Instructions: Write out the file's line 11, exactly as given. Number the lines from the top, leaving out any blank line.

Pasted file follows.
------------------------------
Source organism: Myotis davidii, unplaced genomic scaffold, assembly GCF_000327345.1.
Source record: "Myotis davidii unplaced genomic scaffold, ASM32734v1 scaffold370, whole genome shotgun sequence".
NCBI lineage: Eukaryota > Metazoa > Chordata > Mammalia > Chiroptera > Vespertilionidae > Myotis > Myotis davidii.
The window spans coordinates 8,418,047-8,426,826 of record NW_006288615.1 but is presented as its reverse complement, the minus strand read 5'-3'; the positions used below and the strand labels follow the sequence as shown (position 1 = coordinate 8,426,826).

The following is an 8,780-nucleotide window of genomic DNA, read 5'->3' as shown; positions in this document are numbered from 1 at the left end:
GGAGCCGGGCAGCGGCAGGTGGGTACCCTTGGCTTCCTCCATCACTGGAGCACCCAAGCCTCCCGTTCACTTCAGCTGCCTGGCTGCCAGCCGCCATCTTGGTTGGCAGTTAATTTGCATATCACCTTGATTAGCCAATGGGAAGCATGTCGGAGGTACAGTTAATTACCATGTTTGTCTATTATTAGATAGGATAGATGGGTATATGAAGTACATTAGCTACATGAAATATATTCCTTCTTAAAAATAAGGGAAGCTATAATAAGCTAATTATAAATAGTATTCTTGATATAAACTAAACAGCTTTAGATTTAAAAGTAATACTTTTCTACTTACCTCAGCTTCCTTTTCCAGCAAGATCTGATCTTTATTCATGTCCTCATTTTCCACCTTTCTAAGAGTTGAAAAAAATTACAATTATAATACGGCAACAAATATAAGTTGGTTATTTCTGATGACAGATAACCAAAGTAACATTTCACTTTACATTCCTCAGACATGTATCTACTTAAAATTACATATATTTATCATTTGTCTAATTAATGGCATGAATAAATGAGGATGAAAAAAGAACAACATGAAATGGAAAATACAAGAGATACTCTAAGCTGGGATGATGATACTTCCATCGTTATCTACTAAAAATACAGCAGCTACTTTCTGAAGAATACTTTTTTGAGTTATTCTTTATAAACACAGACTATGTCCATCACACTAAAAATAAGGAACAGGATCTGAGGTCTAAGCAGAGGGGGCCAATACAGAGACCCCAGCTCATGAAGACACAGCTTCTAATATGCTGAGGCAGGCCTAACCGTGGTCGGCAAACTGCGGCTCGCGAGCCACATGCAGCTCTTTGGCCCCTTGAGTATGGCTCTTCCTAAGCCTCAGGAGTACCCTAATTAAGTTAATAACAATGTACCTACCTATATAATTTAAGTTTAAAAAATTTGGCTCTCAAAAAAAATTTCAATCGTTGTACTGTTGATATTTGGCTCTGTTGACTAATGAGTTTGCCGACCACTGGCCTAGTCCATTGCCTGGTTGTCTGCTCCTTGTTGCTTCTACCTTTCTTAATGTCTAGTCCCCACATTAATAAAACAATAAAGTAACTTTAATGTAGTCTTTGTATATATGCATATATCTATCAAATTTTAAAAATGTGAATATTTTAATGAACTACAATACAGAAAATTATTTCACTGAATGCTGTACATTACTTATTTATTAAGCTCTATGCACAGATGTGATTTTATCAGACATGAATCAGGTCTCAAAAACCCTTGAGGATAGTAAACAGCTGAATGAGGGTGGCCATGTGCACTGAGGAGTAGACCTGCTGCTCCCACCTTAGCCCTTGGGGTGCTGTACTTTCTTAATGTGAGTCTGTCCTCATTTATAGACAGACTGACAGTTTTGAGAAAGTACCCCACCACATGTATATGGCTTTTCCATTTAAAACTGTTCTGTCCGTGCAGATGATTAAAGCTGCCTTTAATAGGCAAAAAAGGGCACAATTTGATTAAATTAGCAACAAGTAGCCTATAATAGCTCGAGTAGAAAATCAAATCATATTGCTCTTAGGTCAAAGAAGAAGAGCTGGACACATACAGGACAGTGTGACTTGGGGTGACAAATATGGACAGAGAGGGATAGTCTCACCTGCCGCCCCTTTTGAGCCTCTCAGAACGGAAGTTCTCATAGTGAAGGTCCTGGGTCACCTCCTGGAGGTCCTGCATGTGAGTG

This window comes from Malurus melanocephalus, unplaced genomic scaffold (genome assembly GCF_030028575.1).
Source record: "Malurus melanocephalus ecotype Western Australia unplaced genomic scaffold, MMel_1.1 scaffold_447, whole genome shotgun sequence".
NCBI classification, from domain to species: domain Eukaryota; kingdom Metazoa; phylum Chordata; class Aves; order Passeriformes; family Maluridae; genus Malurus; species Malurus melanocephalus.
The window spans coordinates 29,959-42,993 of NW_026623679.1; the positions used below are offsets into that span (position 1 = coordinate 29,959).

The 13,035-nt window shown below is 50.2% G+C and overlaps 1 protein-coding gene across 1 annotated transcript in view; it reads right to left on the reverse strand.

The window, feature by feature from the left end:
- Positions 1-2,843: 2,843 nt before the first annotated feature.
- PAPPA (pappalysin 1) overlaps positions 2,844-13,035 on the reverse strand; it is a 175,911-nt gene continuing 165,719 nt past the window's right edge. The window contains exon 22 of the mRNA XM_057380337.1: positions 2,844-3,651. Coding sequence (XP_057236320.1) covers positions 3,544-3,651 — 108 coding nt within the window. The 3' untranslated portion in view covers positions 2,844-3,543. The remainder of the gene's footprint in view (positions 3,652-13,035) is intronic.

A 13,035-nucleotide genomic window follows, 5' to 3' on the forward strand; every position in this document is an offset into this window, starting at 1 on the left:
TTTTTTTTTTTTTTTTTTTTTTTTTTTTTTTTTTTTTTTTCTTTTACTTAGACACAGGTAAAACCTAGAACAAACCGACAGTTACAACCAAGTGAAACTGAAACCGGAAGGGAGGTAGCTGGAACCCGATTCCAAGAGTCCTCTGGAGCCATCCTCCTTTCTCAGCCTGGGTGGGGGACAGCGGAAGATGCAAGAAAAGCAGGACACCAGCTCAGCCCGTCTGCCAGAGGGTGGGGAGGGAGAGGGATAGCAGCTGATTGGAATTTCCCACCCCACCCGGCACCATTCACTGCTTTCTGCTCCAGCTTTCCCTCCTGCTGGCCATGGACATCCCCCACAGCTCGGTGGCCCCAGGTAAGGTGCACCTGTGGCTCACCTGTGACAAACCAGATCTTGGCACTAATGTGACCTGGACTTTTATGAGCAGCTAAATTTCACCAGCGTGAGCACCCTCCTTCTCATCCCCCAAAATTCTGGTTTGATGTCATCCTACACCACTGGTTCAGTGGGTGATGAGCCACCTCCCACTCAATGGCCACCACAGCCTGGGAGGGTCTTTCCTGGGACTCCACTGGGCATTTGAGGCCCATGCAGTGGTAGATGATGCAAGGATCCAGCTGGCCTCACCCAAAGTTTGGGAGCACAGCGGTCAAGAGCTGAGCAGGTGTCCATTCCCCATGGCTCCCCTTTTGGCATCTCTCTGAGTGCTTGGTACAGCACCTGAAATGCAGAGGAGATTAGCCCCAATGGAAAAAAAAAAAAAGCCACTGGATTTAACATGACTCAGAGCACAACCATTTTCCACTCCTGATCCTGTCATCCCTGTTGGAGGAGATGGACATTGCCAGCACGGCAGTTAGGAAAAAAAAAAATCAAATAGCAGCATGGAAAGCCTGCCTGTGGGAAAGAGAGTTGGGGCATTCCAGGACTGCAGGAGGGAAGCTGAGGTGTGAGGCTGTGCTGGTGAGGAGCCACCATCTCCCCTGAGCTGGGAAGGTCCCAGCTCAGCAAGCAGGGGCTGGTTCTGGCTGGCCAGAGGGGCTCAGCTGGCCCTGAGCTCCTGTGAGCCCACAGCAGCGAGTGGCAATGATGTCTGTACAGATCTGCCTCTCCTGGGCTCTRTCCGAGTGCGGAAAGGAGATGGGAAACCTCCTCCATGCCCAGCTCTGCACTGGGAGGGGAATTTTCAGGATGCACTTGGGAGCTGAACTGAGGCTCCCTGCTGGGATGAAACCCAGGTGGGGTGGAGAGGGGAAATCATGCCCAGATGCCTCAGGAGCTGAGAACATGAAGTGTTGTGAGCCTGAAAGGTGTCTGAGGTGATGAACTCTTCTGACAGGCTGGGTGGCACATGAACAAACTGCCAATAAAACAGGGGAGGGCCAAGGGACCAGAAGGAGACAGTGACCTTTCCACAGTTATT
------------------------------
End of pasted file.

The 13,035-nt window shown below is 50.2% G+C and overlaps 1 protein-coding gene across 1 annotated transcript in view; it reads right to left on the reverse strand.